At the conclusion of the plaintiff's evidence the defendant demurred thereto and asked for judgment of nonsuit, which was overruled. And again at the conclusion of all the evidence the defendant renewed his demurrer and motion for nonsuit, which was declined, and defendant excepted. The evidence went to the jury and the issues were answered against the defendant.

The defendant moved to set aside the verdict for errors of law, which motion was also overruled, and defendant excepted. To the ensuing judgment defendant excepted, appealed, assigning as errors the admission of the evidence of the customs of realtors as above stated, and the overruling of his motions for judgment as of nonsuit.

The plaintiff is relying on a specific written contract between himself and the defendant on which to recover from the latter the commission he claims. The evidence, dehors the document, would hardly establish the relation of agency between the plaintiff and the defendant at all. Agency is the product of a mutual agreement. It is a situation which cannot be forced on a person in invitum, and no presumption or inference of agency arises from the fact that a realtor, with a buying client, has contacted a person willing to sell, and has consummated the sale. The defendant had not listed his property with plaintiff or initiated any relation of that sort. Whether, in the course of the negotiations the plaintiff had succeeded in, so to speak, backing himself into that position, might have been a question for the jury except for the fact that the plaintiff, as stated, sued on an alleged written contract, and his rights must spring out of that writing, or fall with it.

The circumstances surrounding the alteration in the contract of sale between Brinson and Orrell are markedly unusual. After the contract between these two had been read, approved and signed in duplicate, and Brinson, considering the business finished, took his copy and retired, plaintiff took the copy and without calling the attention of Orrell to what he was doing, typed into the body of it an alteration to the effect that the sale was subject to a commission of 10 percent in favor of himself. This, he says, he gave to Orrell. Orrell says he did not. The dispute over this detail is not conclusive. Since the plaintiff admits that the matter constituting the alteration was made after both Brinson's and Orrell's signatures had been placed on the document (which had been made in duplicate) it could only become effectual by way of ratification and this must be both with the knowledge of the party to be charged as well as with the intent to ratify.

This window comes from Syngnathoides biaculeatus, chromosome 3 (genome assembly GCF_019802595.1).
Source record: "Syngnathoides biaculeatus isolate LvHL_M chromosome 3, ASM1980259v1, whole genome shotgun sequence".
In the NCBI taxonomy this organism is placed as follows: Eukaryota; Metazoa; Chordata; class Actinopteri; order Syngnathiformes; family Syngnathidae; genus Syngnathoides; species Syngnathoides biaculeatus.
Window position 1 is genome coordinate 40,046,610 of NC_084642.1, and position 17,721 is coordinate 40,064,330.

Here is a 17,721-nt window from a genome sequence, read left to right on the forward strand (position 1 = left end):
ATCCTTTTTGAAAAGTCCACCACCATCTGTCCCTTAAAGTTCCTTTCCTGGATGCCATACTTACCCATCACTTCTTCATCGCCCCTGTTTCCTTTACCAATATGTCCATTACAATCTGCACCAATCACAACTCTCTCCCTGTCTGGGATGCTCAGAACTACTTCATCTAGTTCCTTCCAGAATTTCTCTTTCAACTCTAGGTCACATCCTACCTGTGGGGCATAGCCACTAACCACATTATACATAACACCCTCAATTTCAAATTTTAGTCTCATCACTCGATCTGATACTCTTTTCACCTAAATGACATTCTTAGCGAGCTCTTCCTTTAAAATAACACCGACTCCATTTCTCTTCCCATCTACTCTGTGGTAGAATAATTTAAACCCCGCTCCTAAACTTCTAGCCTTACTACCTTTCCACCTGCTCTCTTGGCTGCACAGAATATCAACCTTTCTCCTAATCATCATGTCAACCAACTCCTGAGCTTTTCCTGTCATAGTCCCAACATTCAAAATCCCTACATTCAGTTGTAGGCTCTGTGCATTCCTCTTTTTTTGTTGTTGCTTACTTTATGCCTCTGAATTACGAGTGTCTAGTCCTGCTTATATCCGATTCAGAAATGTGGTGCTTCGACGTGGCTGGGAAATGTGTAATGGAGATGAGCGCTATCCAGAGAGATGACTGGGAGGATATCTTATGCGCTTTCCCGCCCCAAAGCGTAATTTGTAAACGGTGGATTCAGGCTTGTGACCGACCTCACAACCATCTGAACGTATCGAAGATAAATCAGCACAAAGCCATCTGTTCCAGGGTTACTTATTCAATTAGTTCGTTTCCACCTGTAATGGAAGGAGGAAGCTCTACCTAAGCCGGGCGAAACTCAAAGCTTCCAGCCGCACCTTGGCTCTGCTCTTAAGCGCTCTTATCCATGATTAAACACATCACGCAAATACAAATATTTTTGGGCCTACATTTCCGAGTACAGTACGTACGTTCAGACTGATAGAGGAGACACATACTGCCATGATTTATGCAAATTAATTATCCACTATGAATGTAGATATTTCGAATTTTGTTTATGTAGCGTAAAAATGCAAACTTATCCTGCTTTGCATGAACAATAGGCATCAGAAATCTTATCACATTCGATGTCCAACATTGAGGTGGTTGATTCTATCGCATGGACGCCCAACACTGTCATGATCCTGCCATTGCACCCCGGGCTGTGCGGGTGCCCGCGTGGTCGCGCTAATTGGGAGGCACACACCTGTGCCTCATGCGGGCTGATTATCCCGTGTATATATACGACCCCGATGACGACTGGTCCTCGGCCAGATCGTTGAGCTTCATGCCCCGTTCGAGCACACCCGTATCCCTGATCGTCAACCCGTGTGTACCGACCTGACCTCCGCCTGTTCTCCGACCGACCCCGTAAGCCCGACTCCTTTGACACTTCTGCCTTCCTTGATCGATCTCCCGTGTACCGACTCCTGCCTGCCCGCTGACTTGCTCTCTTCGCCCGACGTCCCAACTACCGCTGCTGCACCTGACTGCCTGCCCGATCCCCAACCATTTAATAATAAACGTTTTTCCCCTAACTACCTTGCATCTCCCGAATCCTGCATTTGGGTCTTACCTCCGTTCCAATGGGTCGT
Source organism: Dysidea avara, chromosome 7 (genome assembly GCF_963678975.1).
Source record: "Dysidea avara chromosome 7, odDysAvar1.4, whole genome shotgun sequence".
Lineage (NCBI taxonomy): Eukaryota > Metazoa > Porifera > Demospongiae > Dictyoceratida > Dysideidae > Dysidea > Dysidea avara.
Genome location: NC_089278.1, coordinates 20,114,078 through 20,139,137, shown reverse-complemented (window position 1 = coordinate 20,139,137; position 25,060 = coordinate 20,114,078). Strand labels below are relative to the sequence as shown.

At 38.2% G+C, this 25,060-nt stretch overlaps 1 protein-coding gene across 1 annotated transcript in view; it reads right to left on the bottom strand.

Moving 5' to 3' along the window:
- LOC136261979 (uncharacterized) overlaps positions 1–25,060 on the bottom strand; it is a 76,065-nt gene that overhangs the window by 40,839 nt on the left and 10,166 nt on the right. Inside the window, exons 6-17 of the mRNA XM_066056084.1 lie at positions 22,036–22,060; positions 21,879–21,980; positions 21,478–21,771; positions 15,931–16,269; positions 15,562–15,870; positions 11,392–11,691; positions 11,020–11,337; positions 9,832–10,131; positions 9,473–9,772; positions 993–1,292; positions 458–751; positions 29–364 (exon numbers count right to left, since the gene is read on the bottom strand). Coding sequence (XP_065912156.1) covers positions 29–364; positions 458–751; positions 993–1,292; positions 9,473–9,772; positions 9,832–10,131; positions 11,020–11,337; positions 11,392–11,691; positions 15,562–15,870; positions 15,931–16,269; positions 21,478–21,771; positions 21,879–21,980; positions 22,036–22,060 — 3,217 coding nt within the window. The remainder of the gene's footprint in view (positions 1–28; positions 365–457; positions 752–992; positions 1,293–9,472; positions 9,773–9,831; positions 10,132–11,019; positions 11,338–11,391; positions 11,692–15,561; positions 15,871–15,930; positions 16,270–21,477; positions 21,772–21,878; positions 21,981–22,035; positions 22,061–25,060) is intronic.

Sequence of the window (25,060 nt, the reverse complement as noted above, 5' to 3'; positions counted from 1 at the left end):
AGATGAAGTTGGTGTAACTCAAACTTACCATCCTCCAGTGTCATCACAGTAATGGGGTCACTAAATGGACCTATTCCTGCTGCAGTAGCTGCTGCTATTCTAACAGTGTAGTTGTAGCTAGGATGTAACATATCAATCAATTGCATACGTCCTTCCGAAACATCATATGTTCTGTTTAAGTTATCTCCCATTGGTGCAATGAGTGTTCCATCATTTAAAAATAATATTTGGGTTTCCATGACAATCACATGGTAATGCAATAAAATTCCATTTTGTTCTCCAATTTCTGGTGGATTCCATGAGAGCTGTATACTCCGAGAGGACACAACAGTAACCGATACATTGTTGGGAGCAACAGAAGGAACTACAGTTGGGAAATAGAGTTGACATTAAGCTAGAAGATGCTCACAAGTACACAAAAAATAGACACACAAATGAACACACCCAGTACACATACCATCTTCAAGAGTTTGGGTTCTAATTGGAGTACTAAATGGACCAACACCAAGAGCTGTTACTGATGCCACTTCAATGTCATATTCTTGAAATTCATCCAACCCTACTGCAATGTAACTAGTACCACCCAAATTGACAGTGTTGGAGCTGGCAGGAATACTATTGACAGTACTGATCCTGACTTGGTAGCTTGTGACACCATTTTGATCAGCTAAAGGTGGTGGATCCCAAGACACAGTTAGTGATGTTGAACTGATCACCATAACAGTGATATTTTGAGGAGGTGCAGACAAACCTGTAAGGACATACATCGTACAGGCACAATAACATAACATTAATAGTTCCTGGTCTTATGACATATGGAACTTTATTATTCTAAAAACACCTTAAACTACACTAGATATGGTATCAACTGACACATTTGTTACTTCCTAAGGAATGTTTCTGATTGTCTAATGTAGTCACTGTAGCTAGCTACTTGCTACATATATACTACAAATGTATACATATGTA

"In order that any acts of the party may be constituted as ratification of an alteration, the particular act must be done with the full knowledge of the alteration."

"The party must have knowledge in fact, and it is not sufficient that he had means of knowledge." 3 C.J.S., Alteration of Instruments, sec. 78.

This is certainly true unless the circumstances are such as to put the duty on the party charged to further examine the instrument, or such as to put him on constructive notice, neither of which appears here. Johnson assumes that Orrell read it because he gave it to him — passes from that assumption to the statement, "I know he read it," which must be considered in connection with the only indication of knowledge as to which he testified, that Orrell had the paper.

The evidence discloses that there had been serious controversy between the plaintiff and the defendant about the matter of commissions — the defendant declaring that plaintiff was Brinson's agent and that he had offered him a flat price, plaintiff contending that he owed him commissions at 10 percent. This emphasizes the duty of plaintiff under the circumstances to have brought to the attention of defendant the alteration he admits having made over defendant's name without first getting his consent.

Looking at the evidence as a whole we do not deem it sufficient to go to the jury as bringing to the knowledge of the defendant the alterations made in the Orrell-Brinson contract in favor of himself, over the signature of the parties, a thing necessary to its validity.

The plaintiff took the very unusual method of inserting a clause for his benefit under a misleading heading on a contract made inter alios and we cannot see that there is any presumption that the possession of the paper by the party charged, even if it had been admitted, was sufficient in law or in fact to put him on constructive notice of the alteration.

Ratification is as effectual in law as original execution. But it is not sufficiently evidenced in this case to make it a jury question.

The motion for judgment of nonsuit should have been allowed. The judgment to the contrary is


Summaries of

Johnson v. Orrell

Supreme Court of North Carolina
Nov 1, 1949
231 N.C. 197 (N.C. 1949)
Case details for

Johnson v. Orrell

Case Details


Court:Supreme Court of North Carolina

Date published: Nov 1, 1949


231 N.C. 197 (N.C. 1949)
56 S.E.2d 414